Probably the most unique experience we had in Hawai’i was the chance to go to the top of Mauna Kea (which is *actually* the tallest mountain in the world) and look at some stars. I had not known this, but many others do, that Hawai’i, and Mauna Kea specifically, is one of the most ideal places for land-based astronomy on Earth. It’s high above the clouds, there is little light pollution or moisture, and it’s place near the equator gives it the advantage of being able to see roughly 90% of the entire sky. We started this tour by getting picked up in a mini bus hours and hours before sunset, taking a bumpy 2-hour drive straight up to the center of the island, all the while getting geology facts told to us by our ample guide. Haleakalā SilverswordEventually we reached the visitor center about 9,200 feet above sea level for a dinner break. I later found out that this is also to acclimate ourselves to the thinning oxygen. Then, we went even higher, up a bumpy, precarious dirt road. Still not quite at the summit of Mauna Kea, we stop off to look at a couple observatories. This is the Caltech Submillimeter Observatory.W.M. Keck Observatories, I & II. The tiny people make me think of Jawas. In fact, the whole area felt very Star Wars. Still a bunch more to see!Canada-France-Hawaii Telescope (Cloud City)It was all so surreal, to be so high up, in the cold, in Hawaii of all places, feeling like you were on Mars (or Tatooine). Actually, the ground at the top of the mountain is a near exact match for the basalt found on Mars. The iron in it has rusted.Once we got to the top, we were just free to walk around and wait for the sun to set. The best word to describe it all at once would probably be “majestic.” I can still feel how cold and thin the air was (I got, like, pretty woozy).I don’t have anything after this part, as I didn’t have a tripod on this trip (that would’ve been dangerous anyway. Too much trying to focus in the dark, not enough just chilling out and enjoying the moment.) After the sunset though, we went back down to the visitor center, stood on a dark hill, and checked out some far, far away star clusters with sweet telescopes. And having access to most of the sky is pretty cool; we got to see constellations we’d never seen before. Like Scorpio, which is just massive and what gives it the right to be that big anyway?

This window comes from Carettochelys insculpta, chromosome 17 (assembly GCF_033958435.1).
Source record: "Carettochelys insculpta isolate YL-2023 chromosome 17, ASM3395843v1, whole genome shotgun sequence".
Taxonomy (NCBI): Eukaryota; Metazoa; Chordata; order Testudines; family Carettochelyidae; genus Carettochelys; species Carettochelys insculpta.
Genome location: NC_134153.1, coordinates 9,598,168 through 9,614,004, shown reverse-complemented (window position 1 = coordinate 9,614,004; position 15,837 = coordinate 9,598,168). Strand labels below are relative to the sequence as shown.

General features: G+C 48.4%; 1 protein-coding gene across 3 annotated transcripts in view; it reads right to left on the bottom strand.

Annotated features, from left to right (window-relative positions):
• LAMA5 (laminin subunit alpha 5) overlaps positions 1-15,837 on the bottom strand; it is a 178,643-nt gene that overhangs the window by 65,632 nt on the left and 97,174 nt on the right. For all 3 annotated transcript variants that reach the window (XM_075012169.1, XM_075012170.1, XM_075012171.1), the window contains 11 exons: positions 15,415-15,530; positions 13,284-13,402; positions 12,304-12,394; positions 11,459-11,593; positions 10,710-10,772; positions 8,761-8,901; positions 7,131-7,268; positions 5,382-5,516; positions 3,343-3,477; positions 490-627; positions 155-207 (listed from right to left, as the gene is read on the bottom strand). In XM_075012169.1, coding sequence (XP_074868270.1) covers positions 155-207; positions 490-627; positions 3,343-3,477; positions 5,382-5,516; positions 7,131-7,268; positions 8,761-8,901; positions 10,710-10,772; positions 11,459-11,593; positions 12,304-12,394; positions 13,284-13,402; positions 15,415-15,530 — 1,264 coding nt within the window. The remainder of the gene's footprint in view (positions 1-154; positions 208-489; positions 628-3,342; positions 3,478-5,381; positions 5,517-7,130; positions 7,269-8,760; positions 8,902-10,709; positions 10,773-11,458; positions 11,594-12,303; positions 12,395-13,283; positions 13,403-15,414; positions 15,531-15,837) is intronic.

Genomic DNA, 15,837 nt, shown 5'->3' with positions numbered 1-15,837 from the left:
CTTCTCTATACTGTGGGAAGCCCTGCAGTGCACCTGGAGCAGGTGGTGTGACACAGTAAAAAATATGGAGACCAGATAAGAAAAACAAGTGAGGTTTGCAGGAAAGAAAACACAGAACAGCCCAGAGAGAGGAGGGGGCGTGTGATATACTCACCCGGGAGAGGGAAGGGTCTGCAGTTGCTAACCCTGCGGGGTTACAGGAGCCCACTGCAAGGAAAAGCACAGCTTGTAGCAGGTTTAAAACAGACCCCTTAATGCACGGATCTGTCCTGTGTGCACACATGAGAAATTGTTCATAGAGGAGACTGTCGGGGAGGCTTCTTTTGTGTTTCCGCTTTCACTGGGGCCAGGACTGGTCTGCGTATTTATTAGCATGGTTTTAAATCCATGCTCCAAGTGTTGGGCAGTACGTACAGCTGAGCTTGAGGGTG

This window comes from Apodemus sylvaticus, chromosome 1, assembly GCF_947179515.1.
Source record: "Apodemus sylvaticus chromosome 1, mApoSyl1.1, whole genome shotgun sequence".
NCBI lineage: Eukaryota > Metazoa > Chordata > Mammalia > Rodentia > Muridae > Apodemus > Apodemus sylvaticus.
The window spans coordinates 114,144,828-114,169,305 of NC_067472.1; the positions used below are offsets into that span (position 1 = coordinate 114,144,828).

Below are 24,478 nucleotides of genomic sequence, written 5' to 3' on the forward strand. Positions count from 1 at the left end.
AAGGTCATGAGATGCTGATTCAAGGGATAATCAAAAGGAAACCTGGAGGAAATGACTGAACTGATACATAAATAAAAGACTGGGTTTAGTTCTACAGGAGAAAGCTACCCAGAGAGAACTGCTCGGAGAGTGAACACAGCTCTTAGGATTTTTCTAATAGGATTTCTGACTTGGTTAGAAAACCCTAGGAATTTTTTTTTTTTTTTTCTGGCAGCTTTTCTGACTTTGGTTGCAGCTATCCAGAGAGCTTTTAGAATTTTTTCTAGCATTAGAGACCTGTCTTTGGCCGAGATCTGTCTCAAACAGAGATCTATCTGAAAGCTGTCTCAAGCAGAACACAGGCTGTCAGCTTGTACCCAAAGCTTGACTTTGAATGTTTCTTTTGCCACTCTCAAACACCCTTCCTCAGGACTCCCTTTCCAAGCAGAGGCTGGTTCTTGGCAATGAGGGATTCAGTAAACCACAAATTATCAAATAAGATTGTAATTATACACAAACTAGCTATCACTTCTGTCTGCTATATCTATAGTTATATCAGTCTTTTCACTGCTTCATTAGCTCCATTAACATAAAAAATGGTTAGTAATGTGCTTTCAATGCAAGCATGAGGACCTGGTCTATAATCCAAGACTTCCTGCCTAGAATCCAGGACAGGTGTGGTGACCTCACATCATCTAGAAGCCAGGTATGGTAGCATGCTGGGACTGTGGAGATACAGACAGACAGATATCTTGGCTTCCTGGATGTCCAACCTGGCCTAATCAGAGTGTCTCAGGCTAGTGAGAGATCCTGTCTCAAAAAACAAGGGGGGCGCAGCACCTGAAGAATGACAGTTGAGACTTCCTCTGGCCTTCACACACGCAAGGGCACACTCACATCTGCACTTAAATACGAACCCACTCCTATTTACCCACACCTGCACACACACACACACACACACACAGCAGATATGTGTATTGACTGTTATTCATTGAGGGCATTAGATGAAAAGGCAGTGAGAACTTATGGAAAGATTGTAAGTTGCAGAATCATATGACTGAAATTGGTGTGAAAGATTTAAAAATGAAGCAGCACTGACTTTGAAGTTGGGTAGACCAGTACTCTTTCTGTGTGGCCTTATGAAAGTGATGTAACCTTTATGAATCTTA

If you ever go to The Big Island, above all else, this is a must. There’s only one or two other places in the world you can do this stuff.